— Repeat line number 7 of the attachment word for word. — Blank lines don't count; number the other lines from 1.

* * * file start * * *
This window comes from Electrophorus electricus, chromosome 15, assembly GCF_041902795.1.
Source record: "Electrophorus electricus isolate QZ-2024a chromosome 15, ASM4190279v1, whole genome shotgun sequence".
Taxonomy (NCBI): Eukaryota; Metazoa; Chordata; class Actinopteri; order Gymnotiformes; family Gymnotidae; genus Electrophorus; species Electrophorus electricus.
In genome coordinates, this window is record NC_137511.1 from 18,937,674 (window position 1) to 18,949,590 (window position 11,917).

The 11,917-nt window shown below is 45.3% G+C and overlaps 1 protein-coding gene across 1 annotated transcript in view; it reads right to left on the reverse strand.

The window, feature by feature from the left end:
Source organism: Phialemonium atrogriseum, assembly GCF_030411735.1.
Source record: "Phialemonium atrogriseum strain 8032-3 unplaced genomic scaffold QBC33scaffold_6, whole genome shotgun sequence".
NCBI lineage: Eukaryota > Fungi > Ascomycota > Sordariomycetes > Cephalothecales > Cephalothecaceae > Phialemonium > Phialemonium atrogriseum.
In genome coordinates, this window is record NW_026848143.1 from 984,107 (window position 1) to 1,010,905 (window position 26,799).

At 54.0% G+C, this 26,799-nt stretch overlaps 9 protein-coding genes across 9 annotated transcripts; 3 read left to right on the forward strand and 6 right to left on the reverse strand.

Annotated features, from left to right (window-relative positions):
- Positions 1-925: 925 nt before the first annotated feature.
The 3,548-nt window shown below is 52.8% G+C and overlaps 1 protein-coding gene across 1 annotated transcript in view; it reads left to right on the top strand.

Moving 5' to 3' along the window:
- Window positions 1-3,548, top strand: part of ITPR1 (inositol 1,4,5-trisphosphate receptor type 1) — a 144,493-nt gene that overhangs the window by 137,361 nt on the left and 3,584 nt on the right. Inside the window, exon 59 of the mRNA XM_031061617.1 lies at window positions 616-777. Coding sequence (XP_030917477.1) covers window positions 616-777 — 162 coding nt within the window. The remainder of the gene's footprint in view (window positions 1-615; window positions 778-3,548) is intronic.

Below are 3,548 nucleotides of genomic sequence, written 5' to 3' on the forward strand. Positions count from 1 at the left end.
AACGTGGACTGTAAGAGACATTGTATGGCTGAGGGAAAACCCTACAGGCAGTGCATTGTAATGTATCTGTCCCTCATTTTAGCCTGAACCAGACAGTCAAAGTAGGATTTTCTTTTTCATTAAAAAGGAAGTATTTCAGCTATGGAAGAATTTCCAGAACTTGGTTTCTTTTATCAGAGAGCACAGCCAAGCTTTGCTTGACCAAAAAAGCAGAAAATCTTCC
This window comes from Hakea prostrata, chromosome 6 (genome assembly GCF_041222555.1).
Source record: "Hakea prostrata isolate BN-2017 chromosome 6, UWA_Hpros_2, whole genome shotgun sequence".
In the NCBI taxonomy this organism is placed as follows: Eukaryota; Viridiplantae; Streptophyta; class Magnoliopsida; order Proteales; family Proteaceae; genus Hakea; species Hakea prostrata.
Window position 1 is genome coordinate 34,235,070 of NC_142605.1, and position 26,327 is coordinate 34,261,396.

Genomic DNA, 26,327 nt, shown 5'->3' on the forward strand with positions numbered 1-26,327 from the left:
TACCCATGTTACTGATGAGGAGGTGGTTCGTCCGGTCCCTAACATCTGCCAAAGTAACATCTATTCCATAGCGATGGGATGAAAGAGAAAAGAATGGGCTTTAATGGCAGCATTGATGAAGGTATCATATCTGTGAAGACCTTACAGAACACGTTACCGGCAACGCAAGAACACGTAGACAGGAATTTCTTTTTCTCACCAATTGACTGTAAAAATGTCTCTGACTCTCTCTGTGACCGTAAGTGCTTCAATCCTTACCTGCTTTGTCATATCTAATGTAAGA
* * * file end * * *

Source organism: Phialemonium atrogriseum, assembly GCF_030411735.1.